The 2021-22 wolf hunting season in southwest Montana will soon come to an end. In August, the Montana Fish and Wildlife Commission set the state’s wolf hunting and trapping regulations, which included a provision that they meet and reconsider the season once 450 wolves are killed statewide or 82 wolves are killed in Region 3. As of Friday, January 28, hunters and trappers had tagged 76 wolves in Region 3, and it became clear to officials that the quota there would be reached. So, the Montana Fish and Wildlife Commission met to reconsider the season and voted unanimously to end it in Region 3 once 82 wolves are taken, likely in the coming days.
The wolves taken so far in Region 3, which abuts Yellowstone National Park’s northern border, include 23 that had roamed outside of the park’s boundaries. Yellowstone officials had been pushing Montana officials to end the hunting season along its border since mid-December—but the state refused since once wolves leave the park, they enter state jurisdiction. In early January, NPS officials reported that hunters had killed a record-high number of gray wolves from the park since the species was reintroduced more than 25 years ago. NPS officials worried that the high wolf take could threaten the long-term viability of the park’s wolf packs. Yellowstone NPS spokesperson Morgan Warthin says that there are currently an estimated 91 wolves remaining in the park.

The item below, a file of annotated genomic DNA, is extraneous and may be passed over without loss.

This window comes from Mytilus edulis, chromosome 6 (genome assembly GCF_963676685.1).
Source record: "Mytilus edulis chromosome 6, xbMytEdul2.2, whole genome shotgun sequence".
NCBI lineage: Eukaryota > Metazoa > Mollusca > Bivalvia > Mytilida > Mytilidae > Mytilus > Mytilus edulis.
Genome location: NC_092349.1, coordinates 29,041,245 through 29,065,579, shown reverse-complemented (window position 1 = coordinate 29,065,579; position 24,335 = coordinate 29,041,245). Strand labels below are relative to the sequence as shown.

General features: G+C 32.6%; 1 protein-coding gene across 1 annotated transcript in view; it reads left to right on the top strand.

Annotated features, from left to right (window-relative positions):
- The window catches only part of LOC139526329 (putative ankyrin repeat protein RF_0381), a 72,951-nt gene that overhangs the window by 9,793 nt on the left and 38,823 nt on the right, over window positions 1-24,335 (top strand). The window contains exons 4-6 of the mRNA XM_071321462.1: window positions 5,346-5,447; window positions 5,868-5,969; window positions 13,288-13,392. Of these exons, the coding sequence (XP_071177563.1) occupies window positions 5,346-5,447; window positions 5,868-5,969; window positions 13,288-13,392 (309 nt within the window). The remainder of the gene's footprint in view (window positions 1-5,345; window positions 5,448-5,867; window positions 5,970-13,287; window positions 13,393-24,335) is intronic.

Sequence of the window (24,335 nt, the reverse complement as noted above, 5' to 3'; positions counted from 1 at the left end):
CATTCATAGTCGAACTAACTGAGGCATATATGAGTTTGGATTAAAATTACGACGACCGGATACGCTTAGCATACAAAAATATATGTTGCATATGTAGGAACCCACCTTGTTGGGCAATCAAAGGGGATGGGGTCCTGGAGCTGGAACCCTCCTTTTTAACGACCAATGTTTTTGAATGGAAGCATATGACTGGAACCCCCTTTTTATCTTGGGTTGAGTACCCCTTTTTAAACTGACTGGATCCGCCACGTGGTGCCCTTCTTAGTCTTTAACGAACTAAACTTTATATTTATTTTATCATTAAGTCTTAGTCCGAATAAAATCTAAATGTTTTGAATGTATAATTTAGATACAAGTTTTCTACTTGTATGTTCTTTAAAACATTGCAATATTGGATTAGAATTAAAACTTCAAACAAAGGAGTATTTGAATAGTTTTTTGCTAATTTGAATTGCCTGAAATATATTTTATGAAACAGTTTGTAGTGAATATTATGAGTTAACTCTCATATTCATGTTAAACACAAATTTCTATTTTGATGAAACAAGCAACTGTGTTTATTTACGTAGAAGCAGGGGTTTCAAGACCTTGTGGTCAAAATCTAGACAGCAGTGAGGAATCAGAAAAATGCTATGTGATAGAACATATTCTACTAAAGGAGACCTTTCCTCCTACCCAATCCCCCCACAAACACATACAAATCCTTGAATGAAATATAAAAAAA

Statewide, hunters and trappers have taken 184 wolves, which is on par with recent years, according to the Helena Independent Record. State officials are not currently planning to curtail the statewide hunting season. Montana Fish and Game officials estimate that there are more than 1,000 wolves currently occupying the state.
The closure of the wolf hunt in Region 3 follows the passage of a controversial bill by the Montana state legislature in August that approved baiting and night hunting for wolves, which opponents called some of the most unorthodox and aggressive rules in the country. Some local hunters cheered the legislation, believing the state’s high wolf population has been decimating elk populations. Local ranching groups also supported it, hoping it would limit livestock depredations. However, in response to “increased human-caused mortality in Idaho and Montana,” the Interior Department kicked off a year-long review of wolf management policy in the continental U.S. in September to determine whether or not to return the species to the Endangered Species List. So, while the wolf hunt in Montana’s Region 3 will soon come to an end, the controversy surrounding how to best manage the apex predators certainly will not.